- The fact that red twig dogwoods are extremely easy to take care of makes them a great choice in almost any garden. These shrubs will only require some pruning, once a year, to keep them healthy and colorful — older branches lose their color, and are, as such, less attractive.
- Moist, mildly acidic, and especially rich soil is best for red twig dogwood, though these red shrugs do well in most types of soil, even clay.
- Red twig dogwood is most commonly used as a decorative plant in gardens as they look very pretty.
- Red twig dogwood is, on the other hand, also famous for attracting insects, birds, deer, elk, rabbits, and other animals. Gardeners who love to be surrounded by wildlife will be especially happy to add these shrubs to their gardens.
- This striking shrub doesn’t get damaged in rain and floods, but actually flourishes in wetter conditions.
Red Twig Dogwood Features: An Overview
- Cornus servicea is a red, multi-stemmed, deciduous shrub with beautiful variegated leaves; green-gray in the center, and white at the edges. Most people choose to add this plant to their gardens to enjoy the red stems during the winter, when it sheds its leaves and instantly provides an explosion of color.
- The red twig dogwood usually reaches a height of between six to nine feet tall, and it is typically eight to 12 feet wide. Unlike other members of the dogwood family, red twig dogwoods shrubs grow around two feet each year, placing them in the category of moderately-fast growing shrubs.
- The defining feature of this shrub are its stems; the red twig dogwood shrub has a beautiful a bright red color, just as its name suggests! However, it turns a deep orange-red color in the fall.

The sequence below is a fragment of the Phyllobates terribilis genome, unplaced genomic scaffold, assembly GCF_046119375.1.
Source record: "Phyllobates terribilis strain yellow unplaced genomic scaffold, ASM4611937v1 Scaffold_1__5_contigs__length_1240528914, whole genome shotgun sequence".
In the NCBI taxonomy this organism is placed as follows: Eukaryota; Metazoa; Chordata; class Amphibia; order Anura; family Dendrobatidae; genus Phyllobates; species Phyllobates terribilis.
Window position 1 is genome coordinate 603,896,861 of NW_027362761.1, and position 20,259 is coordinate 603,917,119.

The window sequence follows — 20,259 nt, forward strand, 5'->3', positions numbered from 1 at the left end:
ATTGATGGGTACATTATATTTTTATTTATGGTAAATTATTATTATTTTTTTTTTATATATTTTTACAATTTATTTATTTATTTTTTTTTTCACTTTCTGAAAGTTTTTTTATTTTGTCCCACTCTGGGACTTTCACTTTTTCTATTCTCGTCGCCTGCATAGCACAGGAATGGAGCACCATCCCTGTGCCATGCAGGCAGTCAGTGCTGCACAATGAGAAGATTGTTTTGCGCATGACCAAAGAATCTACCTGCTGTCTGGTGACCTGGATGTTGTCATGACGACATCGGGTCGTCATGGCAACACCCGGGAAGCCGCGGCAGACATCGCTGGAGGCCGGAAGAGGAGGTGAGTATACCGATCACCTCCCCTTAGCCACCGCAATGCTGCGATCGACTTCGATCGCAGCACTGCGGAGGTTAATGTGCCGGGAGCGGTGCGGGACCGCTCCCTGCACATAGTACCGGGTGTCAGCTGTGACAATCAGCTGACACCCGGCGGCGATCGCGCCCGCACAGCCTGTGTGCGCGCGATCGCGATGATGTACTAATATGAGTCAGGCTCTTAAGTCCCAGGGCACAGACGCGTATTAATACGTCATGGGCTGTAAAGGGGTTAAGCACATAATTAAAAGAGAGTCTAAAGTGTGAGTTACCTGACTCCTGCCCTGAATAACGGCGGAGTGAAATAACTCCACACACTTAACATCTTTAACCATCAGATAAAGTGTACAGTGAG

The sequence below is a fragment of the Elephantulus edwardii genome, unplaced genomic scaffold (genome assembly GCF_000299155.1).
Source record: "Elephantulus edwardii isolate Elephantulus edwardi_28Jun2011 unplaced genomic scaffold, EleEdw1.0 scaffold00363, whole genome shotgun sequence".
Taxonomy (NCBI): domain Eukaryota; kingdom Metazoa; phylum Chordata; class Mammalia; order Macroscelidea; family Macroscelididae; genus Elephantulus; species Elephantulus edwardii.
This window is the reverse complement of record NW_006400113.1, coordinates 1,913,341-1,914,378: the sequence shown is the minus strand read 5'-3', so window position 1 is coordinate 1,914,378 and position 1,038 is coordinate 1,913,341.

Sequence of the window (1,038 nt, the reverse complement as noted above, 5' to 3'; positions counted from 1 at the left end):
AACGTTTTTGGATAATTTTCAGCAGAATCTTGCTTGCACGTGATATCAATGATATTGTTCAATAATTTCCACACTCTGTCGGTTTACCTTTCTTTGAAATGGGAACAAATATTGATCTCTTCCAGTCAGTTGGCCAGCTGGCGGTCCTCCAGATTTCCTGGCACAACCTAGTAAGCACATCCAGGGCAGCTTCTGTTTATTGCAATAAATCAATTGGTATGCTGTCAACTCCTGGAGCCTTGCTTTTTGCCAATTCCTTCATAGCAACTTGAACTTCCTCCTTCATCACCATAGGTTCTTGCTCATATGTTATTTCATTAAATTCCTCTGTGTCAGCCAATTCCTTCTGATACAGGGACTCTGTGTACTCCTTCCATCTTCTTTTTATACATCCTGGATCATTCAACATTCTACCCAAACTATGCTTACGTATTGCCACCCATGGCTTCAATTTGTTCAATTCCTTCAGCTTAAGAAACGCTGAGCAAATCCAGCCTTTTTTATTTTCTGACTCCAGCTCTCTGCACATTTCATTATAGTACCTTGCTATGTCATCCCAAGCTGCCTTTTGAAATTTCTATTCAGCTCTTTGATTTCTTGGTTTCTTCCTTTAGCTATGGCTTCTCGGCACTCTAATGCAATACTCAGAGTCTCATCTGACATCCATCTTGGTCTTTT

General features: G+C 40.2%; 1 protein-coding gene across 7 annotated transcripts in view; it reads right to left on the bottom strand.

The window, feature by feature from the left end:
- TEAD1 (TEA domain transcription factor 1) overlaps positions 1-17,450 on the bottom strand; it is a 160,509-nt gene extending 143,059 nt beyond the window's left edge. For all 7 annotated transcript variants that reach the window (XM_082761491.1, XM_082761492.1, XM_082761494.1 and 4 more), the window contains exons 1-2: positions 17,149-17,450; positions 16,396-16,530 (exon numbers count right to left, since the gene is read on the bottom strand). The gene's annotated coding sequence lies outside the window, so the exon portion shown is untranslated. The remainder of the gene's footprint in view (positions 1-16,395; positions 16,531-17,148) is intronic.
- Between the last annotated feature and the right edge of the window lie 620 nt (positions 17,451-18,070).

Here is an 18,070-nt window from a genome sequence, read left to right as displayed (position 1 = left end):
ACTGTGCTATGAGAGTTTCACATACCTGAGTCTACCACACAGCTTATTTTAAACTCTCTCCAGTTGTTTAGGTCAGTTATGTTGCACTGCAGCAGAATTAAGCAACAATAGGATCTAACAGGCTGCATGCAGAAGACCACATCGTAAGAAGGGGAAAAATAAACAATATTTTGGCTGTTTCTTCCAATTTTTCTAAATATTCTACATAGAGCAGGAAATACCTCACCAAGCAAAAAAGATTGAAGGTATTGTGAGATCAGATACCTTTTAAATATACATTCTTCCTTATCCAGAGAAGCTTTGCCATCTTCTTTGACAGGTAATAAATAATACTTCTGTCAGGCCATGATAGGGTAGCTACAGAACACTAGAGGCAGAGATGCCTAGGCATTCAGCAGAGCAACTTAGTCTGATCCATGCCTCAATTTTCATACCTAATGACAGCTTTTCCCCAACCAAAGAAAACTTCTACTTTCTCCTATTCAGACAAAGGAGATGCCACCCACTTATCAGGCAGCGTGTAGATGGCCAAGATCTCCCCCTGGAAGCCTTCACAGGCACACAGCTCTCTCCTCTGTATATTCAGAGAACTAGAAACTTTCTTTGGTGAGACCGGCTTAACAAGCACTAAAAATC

- Red twig dogwood will show its beautiful white flowers during the late spring to early summer. Once the flowers wilt, they will be replaced with the fruit of the shrub — equally attractive white berries that have blue to purple undertones.
- Because the red twig dogwood shrub supports bees, other insects, and birds, these shrubs are a popular addition to a pollinator garden.
- Most gardeners prefer to plant red twig dogwood shrubs in groups — they look striking as part of a hedge formation or in clusters. If you would like to add Cornus servicea to your garden, however, make sure to give each shrub plenty of space to grow, because they have a large spread.
- Red twig dogwood shrubs also have complex root systems that grow widely — making them a popular choice for gardeners who need plants for erosion control.
- With the proper care, these shrubs have a long lifespan of up to 80 years. Incredible!
Growing Red Twig Dogwood
Red twig dogwood is a fairly easy plant to grow and care for, although there are some things you should keep in mind while growing your red twig dogwood.
This shrub thrives in full sun, which will help the red twig dogwood’s stems achieve the brightest possible color. Many people prefer to plant them near walls that receive sunlight from the south or west during the winter, which maximizes their decorative value. Red twig dogwoods can cope with partial shade as well, however.
Red twig dogwood is a moisture-loving plant that thrives in wet areas. It does well in a variety of temperatures, including exceptionally cold climates, but it does not like warmer or tropical temperatures or humid climates. Attempting to grow red twig dogwoods in humid climates will be a challenge, as these conditions render them vulnerable to diseases.
Choosing to grow red twig dogwoods in an area with wet and acidic soil is best if you want your red twig dogwood to thrive. A location near a pond or a stream is a great choice for a cluster of red twig dogwood shrubs.